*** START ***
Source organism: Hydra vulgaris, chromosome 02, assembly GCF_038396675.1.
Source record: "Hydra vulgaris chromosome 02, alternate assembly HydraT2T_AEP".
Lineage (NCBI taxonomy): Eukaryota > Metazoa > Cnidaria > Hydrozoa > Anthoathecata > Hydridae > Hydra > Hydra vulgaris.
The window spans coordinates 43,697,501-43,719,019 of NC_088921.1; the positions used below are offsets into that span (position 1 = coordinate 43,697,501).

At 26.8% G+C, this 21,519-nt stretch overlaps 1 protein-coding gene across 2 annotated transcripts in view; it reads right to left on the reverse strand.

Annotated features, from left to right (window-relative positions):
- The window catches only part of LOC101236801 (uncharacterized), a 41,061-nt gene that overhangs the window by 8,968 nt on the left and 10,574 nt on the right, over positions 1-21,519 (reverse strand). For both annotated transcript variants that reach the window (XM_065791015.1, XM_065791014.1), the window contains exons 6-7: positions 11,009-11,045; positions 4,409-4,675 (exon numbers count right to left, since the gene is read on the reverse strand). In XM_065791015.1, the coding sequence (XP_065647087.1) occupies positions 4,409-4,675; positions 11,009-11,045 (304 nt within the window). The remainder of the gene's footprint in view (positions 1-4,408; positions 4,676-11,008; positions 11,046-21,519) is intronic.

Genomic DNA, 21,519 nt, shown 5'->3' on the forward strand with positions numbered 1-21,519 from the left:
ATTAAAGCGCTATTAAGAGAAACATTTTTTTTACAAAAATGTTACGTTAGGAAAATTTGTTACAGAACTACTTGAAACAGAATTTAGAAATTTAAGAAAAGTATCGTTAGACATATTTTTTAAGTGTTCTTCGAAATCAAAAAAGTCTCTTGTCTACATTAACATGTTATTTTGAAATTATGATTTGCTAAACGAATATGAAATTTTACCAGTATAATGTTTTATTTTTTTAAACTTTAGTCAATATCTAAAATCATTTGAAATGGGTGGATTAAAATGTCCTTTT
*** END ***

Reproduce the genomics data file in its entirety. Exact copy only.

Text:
Source organism: Hydra vulgaris, chromosome 02, assembly GCF_038396675.1.
Source record: "Hydra vulgaris chromosome 02, alternate assembly HydraT2T_AEP".
Lineage (NCBI taxonomy): Eukaryota > Metazoa > Cnidaria > Hydrozoa > Anthoathecata > Hydridae > Hydra > Hydra vulgaris.
The window spans coordinates 43,697,501-43,719,019 of NC_088921.1; the positions used below are offsets into that span (position 1 = coordinate 43,697,501).

At 26.8% G+C, this 21,519-nt stretch overlaps 1 protein-coding gene across 2 annotated transcripts in view; it reads right to left on the reverse strand.

Annotated features, from left to right (window-relative positions):
- The window catches only part of LOC101236801 (uncharacterized), a 41,061-nt gene that overhangs the window by 8,968 nt on the left and 10,574 nt on the right, over positions 1-21,519 (reverse strand). For both annotated transcript variants that reach the window (XM_065791015.1, XM_065791014.1), the window contains exons 6-7: positions 11,009-11,045; positions 4,409-4,675 (exon numbers count right to left, since the gene is read on the reverse strand). In XM_065791015.1, the coding sequence (XP_065647087.1) occupies positions 4,409-4,675; positions 11,009-11,045 (304 nt within the window). The remainder of the gene's footprint in view (positions 1-4,408; positions 4,676-11,008; positions 11,046-21,519) is intronic.

Genomic DNA, 21,519 nt, shown 5'->3' on the forward strand with positions numbered 1-21,519 from the left:
ATTAAAGCGCTATTAAGAGAAACATTTTTTTTACAAAAATGTTACGTTAGGAAAATTTGTTACAGAACTACTTGAAACAGAATTTAGAAATTTAAGAAAAGTATCGTTAGACATATTTTTTAAGTGTTCTTCGAAATCAAAAAAGTCTCTTGTCTACATTAACATGTTATTTTGAAATTATGATTTGCTAAACGAATATGAAATTTTACCAGTATAATGTTTTATTTTTTTAAACTTTAGTCAATATCTAAAATCATTTGAAATGGGTGGATTAAAATGTCCTTTT